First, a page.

Trump Can Remove Independent Agency Board Members: OIRA Nominee
President Trump has selected Neomi Rao, a law professor who contends that the president may remove members of independent agency boards – presumably including the NCUA – as his regulatory chief.
Rao, a law professor at George Mason University, must be confirmed by the Senate before taking office as director of the Office of Management and Budget’s Office of Information and Regulatory Affairs.
Rao has not specifically written about the NCUA board. However, in law review articles and congressional testimony, she has said that the president has power over independent agencies that has never been used or challenged.
That power includes the ability to at will remove a member of an independent agency board – a greatly expanded view of presidential authority.
“All agencies, including the so-called independent agencies, must answer to the President,” she wrote in a 2014 article in the Alabama Law Review.
She added, “The President must be able to remove these officers at will and Congress cannot limit or regulate this authority.”
And in 2011, in an analysis of a case decided by the Supreme Court, she wrote, “The Court’s reasoning strongly suggests that statutory limits on the President’s removal power, such as those protecting the officers of the independent agencies, are unconstitutional.”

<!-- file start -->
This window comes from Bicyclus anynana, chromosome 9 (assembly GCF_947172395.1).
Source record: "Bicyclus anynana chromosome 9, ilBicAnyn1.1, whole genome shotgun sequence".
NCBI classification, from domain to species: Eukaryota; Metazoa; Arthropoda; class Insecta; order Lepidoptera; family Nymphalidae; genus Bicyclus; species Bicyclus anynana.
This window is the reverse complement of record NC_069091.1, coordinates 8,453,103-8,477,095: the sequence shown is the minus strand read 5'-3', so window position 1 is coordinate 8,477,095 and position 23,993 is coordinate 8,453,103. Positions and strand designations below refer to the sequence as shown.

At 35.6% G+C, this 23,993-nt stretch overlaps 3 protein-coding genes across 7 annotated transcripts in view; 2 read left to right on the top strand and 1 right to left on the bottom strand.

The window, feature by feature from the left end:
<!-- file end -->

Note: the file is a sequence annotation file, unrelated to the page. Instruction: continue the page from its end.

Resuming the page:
That case challenged the Public Company Accounting Oversight Board.
Currently, NCUA board members are nominated for six-year terms. The terms are staggered and no more than two members may belong to the same political party. Board nominees are subject to Senate confirmation. Currently, there is one vacancy on the board.
The House has passed legislation that would require independent agencies to submit proposed and final rules to OIRA. That legislation is pending in the Senate.
Rao has also argued that the president has the power to remove the director of the CFPB at will.
“Agencies that implement the laws, such as the CFPB, undoubtedly exercise the executive power and therefore must be within the control of the President,” she told the Senate Judiciary Committee in 2015.
The issue of the removal of the CFPB director is tied up in federal court, although some Republicans – most notably House Financial Services Chairman Jeb Hensarling (R-Texas) – have said that Trump has the power to fire Director Richard Cordray and should do so immediately.
Rao is the founder and director of George Mason’s Center for the Study of the Administrative State. Before going to George Mason, Rao was an associate counsel and special assistant to President George W. Bush. She also served as counsel to the Senate Judiciary Committee.